A Post

web 2.0 is job 2.0

Activity on this blog had ceased almost entirely during December, January February. I should’ve posted a warning or something. Instead this blog appeared to succumb to the fate of so many others. First a trickle of activity, then a flood of posts and eventually, tumbleweeds. How long has it been since the last substantial post? What!? 3 months?

Web 2.0 is a harsh mistress. She rewards daily posting discipline, but taking a break is akin to doomsday. The blog acquires layers of dust… Your Technorati ranking falls, rss subscribers start to unsubscribe… are those cobwebs in the corner of the page? Why does anyone bother coming back here at all?

But, a few things did happen during those information dark ages. The blog converted from a creaky Movable Type installation on an old server to a shiny new Word Press engine on a new host. Is this the equivalent of a religious conversion in the world of blogs? I now have more megabytes, more bandwidth and more features than I know what to do with.

The slick new skin (K2) and the new guts look impressive, but a degenerative disease has seized the old posts imported from the previous install. Strange character artifacts have sprouted up. Images have gone mysteriously missing. Should I leave them alone? Leave them as a reminder of the relentless pace of Web 2.0? Should I let a patina of data rot slowly devour the old posts… Or should I fix them? Clean up the artifacts, re-link the misplaces images, add missing keywords to build up an impressive Tag Cloud?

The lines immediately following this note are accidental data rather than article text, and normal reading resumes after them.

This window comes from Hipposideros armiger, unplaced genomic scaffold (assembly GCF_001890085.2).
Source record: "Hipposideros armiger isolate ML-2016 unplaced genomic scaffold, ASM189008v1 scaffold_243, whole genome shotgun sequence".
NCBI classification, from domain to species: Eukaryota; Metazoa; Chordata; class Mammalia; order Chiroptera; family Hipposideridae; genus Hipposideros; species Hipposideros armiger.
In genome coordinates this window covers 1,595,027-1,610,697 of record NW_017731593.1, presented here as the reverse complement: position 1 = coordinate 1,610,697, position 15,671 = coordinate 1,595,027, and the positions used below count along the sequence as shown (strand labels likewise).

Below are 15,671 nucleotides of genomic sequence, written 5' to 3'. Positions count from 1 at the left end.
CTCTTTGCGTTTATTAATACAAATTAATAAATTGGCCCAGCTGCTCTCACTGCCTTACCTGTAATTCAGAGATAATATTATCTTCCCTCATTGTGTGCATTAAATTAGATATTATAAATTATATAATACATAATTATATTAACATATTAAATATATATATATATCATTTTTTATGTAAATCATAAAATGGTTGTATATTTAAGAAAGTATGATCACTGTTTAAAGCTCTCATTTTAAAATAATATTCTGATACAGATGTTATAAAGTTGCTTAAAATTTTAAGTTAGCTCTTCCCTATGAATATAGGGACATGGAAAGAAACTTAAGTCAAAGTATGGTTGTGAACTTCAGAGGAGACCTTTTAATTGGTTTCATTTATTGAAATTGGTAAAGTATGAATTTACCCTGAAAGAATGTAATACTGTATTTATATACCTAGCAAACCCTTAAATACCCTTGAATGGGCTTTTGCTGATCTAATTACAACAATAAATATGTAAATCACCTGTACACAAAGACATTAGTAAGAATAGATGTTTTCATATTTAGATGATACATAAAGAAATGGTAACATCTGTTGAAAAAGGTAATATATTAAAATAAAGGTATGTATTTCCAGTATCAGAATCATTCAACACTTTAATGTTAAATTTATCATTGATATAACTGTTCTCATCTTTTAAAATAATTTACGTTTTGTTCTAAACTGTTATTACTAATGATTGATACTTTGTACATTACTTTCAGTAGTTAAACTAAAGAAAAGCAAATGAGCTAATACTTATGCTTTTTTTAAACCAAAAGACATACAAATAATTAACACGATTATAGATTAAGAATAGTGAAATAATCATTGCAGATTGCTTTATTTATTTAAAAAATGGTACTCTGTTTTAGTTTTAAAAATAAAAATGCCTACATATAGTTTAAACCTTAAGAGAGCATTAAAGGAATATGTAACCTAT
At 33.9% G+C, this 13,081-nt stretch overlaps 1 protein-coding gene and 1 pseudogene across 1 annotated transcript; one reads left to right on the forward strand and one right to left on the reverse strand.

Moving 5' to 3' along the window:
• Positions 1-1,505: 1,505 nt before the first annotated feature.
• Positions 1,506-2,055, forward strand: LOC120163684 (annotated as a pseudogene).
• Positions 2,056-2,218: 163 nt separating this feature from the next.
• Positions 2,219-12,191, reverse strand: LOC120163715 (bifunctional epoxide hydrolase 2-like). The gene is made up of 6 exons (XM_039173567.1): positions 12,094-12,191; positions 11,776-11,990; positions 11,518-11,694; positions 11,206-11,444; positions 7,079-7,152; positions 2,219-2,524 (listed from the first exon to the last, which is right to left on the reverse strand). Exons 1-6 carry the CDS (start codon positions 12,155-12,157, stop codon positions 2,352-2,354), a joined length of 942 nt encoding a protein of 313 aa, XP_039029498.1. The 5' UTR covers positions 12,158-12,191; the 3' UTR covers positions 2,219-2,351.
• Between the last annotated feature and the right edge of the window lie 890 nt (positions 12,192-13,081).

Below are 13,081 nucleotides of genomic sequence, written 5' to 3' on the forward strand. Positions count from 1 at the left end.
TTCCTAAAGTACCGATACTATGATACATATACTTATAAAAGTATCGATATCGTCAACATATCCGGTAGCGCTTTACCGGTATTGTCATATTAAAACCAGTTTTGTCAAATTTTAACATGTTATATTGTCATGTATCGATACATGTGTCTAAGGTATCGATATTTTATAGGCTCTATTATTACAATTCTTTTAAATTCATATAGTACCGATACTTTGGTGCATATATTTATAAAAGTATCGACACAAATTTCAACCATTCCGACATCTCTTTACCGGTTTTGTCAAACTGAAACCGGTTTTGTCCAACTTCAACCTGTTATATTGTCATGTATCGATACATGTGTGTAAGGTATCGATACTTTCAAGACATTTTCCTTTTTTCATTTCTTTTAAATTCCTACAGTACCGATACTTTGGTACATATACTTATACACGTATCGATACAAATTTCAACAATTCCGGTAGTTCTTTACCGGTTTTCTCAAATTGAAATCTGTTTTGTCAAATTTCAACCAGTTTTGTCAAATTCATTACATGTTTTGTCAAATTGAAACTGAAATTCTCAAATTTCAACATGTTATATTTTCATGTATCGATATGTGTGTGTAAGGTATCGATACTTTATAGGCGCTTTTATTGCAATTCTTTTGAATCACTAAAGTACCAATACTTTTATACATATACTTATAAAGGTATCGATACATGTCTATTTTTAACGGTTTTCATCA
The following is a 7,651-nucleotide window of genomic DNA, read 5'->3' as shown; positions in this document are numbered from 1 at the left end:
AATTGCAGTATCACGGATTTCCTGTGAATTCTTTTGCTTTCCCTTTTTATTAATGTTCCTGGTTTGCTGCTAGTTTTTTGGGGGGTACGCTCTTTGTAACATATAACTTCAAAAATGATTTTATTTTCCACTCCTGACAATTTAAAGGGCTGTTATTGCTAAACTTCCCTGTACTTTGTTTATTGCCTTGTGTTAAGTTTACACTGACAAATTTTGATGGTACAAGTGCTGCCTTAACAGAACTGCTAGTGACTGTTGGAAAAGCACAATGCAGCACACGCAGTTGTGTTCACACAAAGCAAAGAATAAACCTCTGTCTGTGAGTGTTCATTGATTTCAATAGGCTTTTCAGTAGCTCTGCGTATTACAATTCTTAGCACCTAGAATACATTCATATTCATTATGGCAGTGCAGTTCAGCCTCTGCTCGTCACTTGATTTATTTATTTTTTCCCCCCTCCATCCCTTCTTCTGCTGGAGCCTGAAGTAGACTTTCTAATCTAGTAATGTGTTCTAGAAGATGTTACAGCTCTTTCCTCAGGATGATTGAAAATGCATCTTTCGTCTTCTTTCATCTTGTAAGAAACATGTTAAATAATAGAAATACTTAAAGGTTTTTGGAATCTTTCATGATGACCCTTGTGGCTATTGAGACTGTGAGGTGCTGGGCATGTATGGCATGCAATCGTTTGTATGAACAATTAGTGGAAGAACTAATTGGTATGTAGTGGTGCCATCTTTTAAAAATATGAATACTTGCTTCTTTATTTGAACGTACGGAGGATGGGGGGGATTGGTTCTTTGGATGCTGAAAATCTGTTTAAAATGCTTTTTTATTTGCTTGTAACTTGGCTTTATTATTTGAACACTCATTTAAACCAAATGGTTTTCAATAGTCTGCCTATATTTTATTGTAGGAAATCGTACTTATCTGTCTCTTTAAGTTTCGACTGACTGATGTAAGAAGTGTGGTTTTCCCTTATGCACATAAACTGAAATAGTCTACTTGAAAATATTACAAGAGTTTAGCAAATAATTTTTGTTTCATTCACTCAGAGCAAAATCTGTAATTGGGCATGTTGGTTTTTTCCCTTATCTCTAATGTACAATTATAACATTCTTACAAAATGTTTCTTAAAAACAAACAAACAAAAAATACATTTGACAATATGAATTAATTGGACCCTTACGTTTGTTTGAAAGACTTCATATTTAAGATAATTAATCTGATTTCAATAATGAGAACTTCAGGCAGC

I can’t help it. When I review the old posts it’s hard to resist hitting the ‘edit’ button and fix the problem. The old (expired?) posts are getting burnished, spit-shined and prepared for new data search paradigms. At the same time this kind of activity is self-reflective. Why did I ever post this? Or that? Should I practice a little revisionist history and delete those unwanted posts? But can they ever be completely deleted? Or will they keep leading a ghostly existence in search engine caches, or in some Wayback Machine?

The super-malleability makes this medium fragile. It screams for constant editing, constant updating and constant feedback. Perpetual flux. Swim or sink. But, the flux is it’s power. That’s how we keep coming back, to read, to post, to update, to comment… if we don’t do it now, it maybe too late. No one may notice or care a few days from now. Web 2.0 really is Job 2.0.

Notes on Will Eisner

Will Eisner, A Contract With God

I was asked to contribute an essay on the work of Will Eisner as part of this year’s (2010) Will Eisner Week celebrations. I decided to take a closer look at Eisner’s Contract With God Trilogy. The essay (well… really a series of notes) just got posted. Here’s a short excerpt:

All the stories in A Contract with God take place on Dropsie Avenue. Eisner fills this fictional Bronx street with multiethnic (especially Jewish) immigrants, desperate criminals and ragged tramps. Sudden wealth is as possible as instant ruin. Throughout the book it becomes obvious that the real protagonist of the book is the street itself. Eisner lavishes attention on its dilapidated buildings, rain drenched stoops and moody street-scapes. He’s clearly enamored of the urban patina of the place. With each subsequent story, Eisner increasingly begins to use the architecture of the street as a substitute for the panel border. In effect he trades the comic-book gutters for the gutters of the street.

Read the whole thing here.